The Fire Extinguisher reviewed by Rob Taylor on Roll of Nickels

juggled casually in with the ordinary messy rest of it - The Fire Extinguisher by Miranda Pearson

Cagliari - Miranda Pearson

In Cagliari we walked along alleys
through the thick, foreign air. Ate spaghetti
and clams, cheese and salami. Drank
a bottle of local wine. I was happy.
Everything was a mess, my luggage lost,
my father dying. At dinner the lights flickered
off, the waitress brought candles to the tables,
all around: warmth, darkness.

We walked to the fortress above the city;
the young girls were out in their short dresses,
parading their gold, smoking cigarettes.
It was a blessed night and in the morning
the kindness of the people, a group
cooing over a pram, the sweetness of the orange juice—

Early on in The Fire Extinguisher (Oolichan Books, 2015) Miranda Pearson writes: "Here I am no one, / which is how it should be." (p. 16) Has a truer statement from a poet ever been said? I think League of Canadian Poets membership should include a button with that quote on it.

But in the world of Canadian poetry, such anonymity is not (or at least should not) be the case for Miranda. The Fire Extinguisher, her fourth poetry collection, was a finalist for the Dorothy Livesay Poetry Prize (as was her third, Harbour). And, goodness, the nod was well earned. The Fire Extinguisher is a wide-ranging, moving, often harrowing book, which spans continents and repeatedly takes us to (if not beyond) the precipice of great losses, most notably the death of the poet's father, and her own diagnosis and treatment for cancer.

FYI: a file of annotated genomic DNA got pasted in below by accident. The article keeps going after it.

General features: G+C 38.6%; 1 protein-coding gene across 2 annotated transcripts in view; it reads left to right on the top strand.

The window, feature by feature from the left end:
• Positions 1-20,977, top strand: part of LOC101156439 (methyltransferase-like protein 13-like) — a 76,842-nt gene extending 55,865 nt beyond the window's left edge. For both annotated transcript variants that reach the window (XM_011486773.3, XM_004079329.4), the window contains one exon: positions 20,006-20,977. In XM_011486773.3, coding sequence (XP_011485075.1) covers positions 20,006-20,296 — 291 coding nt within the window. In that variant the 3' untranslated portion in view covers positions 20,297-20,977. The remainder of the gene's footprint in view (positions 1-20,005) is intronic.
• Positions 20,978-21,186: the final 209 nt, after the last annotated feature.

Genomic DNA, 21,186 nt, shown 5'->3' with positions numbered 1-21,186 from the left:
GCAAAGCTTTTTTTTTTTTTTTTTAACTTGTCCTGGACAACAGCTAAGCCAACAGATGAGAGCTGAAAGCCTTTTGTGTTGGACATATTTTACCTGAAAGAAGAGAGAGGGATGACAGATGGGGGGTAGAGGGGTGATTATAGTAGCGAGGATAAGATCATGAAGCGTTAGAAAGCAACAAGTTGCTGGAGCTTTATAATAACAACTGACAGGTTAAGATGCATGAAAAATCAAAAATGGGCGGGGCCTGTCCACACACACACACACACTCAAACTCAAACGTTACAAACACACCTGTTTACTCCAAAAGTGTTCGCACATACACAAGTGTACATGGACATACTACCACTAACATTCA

As the book goes along, then, that early statement: "Here I am no one, / which is how it should be" takes on deeper and deeper resonance. It deepens, too, as you come to see Miranda for the careful watcher that she is, on the edge of things (even while participating in them), looking in on foreign cities, family, love and decline - even in on herself on the operating table: "a runway. Bisected and branded" (p. 85).

All those carefully witnessed and considered scenes are presented in one striking stanza after another - reading the book, I began thinking about how different poets write with different "units" of primary (or default) consideration: some sound-driven poets (and all of us, ultimately) operate by the syllable or word, some experimental or narrative-driven poets think in terms of the book as a whole, while others work with a primary focus on the line, or the sentence, or the poem, or the chapbook-length section. In The Fire Extinguisher, Miranda is a master of the well-wrought, often ghazal-like stanza: couplet or tercet or (occasional) quatrain, standing at once independent and yet closely bound to the stanzas around it. Each stanza a someone, and at the same time nothing without those around it. As we are; as we should be.

Miranda and I exchanged emails over the summer - I was traveling throughout Europe at the time, and her poems felt particularly pertinent to me because of it. I finally settled back in Vancouver and we finished the interview earlier this month. I think it was worth the wait, and I hope you enjoy!

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